Be sure to follow through on your promise to yourself. Otherwise, you undermine your ability to employ this strategy going forward.

“It’s not that I’m so smart, it’s just that I stay with problems longer.”

Albert Einstein

Nominate a “Nag

Well, perhaps not a true nag, but someone to whom you give permission to ask how you are doing. Accountability is very motivating to some. In fact, some people thrive when the pressure is on. If you know that someone will be checking in, coming to visit, calling, or texting – someone you’ve intentionally asked to perform this service – you may be more motivated to dig in.

“If you have time to whine then you have time to find a solution.”

Dee Dee Artner

*     *     *

Getting motivated to do things we dislike is difficult. Cultivating techniques to motivate ourselves increases our productivity, builds self esteem, and empowers us to achieve our goals.

How do you motivate yourself?

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16 thoughts on “How to Get Motivated”

  1. I love all these ways to build motivation. One other I would add is to have an exhilarating feeling and reason. That should be a reason that promotes a FEELING to help you start an activity or task. Most of the time that feeling is negative. If that is the case, change that around to the positive feeling when you have accomplished that task. An example of this is we fear getting in trouble with the IRS if we don’t do our taxes. But if we think then we will really know all our finances this year or get a refund from our taxes, that is a positive feeling. Including a positive feeling and reason makes for profound motivation.

    1. Oh, I love this addition! Feelings can be very influential on our behavior, for both good and bad. Why not try and harness that power, right? Focus on the emotion we want to cultivate. I love it!

    1. I’ve seen the power of body doubling with some of my clients. It’s impressive how they are able to get things done if I am sitting there or standing there with them!

    1. I’m not sure clients realize that this is one of the reasons they are hiring me, but I do think it ends up working out this way. My presence provides both accountability and guidance, and even I am often surprised by how productive we are!

  2. These are so many stellar ways to get motivated. For me, body doubling works really well for motivation and easy accountability, and I always feel so much more ready to tackle something when I’ve got a “buddy” working nearby. I’ll admit, I’m hit-or-miss on the accountability through nagging; sometimes it gets me going and sometimes it gets me gone (from the conversation). I need to find other ways to make the scene more appealing when it comes to housework drudgery; I should definitely add podcasts to the music mix! Thanks for the motivation. 😉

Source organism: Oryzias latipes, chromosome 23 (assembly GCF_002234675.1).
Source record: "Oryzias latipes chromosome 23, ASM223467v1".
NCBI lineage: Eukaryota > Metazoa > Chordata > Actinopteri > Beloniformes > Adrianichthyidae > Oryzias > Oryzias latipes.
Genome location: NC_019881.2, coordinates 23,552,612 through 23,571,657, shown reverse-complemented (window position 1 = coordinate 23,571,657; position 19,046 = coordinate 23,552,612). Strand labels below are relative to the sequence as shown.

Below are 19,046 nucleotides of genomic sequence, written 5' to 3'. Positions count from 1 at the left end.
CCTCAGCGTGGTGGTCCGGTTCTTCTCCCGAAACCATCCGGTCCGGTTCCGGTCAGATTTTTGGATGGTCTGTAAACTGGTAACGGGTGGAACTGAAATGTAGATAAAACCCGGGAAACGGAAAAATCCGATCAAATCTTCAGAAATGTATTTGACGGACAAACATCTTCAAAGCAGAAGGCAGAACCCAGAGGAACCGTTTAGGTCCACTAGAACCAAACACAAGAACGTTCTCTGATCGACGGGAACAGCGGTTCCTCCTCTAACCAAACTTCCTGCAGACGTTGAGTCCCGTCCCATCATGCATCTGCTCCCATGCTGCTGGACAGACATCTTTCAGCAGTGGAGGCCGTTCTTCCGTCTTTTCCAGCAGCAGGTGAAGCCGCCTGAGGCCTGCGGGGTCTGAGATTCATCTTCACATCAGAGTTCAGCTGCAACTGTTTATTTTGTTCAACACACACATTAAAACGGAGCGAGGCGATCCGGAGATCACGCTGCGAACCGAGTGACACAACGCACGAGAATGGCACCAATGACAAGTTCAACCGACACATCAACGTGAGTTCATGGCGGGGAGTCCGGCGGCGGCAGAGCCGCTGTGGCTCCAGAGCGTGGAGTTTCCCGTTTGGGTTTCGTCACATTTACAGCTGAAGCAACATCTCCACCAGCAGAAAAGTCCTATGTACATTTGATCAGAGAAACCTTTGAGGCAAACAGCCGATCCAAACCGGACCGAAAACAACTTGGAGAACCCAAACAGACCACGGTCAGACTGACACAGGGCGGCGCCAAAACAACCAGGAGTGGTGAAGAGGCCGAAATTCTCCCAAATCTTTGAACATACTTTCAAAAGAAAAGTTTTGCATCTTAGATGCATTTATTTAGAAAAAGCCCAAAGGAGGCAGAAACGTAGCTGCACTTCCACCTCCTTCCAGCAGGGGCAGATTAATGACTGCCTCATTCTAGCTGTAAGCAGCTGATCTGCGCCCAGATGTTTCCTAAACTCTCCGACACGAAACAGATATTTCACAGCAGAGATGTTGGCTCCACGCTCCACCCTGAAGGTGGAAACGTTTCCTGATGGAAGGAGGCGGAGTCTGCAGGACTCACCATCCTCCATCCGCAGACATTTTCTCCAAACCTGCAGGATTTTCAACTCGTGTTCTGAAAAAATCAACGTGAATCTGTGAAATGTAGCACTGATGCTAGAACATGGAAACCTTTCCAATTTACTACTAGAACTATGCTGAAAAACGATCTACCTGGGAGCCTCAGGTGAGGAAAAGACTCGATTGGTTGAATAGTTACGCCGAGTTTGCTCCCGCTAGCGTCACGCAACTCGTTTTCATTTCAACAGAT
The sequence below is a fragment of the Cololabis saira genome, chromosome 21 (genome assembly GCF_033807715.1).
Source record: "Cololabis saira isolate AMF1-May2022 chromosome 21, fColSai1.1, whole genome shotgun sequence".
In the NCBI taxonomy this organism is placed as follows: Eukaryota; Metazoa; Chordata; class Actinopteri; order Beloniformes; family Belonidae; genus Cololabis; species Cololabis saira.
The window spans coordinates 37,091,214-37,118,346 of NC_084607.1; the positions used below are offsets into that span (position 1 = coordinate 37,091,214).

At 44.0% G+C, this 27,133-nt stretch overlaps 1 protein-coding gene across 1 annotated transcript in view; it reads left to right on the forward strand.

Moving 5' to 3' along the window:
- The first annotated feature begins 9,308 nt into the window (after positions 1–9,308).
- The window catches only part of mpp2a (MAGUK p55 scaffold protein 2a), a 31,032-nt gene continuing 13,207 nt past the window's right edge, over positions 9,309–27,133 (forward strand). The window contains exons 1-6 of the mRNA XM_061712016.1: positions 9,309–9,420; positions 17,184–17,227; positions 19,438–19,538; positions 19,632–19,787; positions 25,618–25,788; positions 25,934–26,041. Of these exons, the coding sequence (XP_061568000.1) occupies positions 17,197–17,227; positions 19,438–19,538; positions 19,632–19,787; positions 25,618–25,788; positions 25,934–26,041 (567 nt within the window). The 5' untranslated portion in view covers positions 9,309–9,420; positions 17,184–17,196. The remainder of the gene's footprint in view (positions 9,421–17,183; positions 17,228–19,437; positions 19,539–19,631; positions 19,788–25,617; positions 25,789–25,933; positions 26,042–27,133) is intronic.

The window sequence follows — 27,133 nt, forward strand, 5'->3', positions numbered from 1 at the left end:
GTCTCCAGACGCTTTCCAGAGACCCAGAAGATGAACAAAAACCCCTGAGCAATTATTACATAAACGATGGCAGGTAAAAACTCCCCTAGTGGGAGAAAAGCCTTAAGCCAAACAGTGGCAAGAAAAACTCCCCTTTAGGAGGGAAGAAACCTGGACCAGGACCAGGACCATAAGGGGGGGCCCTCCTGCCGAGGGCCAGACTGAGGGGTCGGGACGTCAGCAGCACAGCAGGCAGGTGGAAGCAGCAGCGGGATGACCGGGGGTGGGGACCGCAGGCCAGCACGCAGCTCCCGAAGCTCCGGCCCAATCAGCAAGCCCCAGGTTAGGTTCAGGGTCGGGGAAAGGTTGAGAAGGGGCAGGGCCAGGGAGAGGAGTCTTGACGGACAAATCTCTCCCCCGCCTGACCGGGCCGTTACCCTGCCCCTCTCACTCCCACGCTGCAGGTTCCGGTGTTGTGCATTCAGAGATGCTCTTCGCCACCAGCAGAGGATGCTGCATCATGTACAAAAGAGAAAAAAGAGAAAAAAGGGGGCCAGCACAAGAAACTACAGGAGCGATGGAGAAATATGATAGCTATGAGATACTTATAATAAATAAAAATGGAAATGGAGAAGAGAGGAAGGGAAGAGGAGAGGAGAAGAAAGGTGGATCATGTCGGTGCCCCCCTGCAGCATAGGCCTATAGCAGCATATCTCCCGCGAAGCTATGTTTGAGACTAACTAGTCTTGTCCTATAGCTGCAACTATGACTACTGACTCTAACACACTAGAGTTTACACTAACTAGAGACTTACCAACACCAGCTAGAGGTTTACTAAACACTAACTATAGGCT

Julie Bestry recently posted…Paper Doll’s Ultimate Guide to Getting a Document NotarizedMy Profile

  3. Definitely love the body doubling concept. It becomes more of a social hour than an actual chore to get the project complete! As a matter of fact, I have been meaning to do this with my sisters to get through these family photos and slim down the boxes that I have.

    1. Sounds like a fun family time if you do it with your sisters! I agree that it turns what feels like drudgery or challenge into a shared pleasure.

  4. Motivation is a funny thing. So often we think we need to “feel like” doing that thing. But if we wait for the feeling, we might never move forward. As you said, we know what to do, but feel stuck getting there. I love all of the ideas you shared to get unstuck and move forward.

    I’ve noticed that exhaustion or sadness can knock make taking action challenging. Sometimes we need to get more rest or reach out for support to address those issues first. And once that’s done, using some of the strategies you suggested can be amazing. It’s often taking that first action step, which then helps build momentum. We build from there.

    1. I completely agree with your comment about sadness. This certainly applies to grief, depression, confusion, or other negative emotions. They hinder us from taking action… even action we want to take. I love your point about taking that first action step, which can often be just enough to get us moving forward. Life is hard, so doing whatever we can to help us move in the direction we long to pursue is so worth it!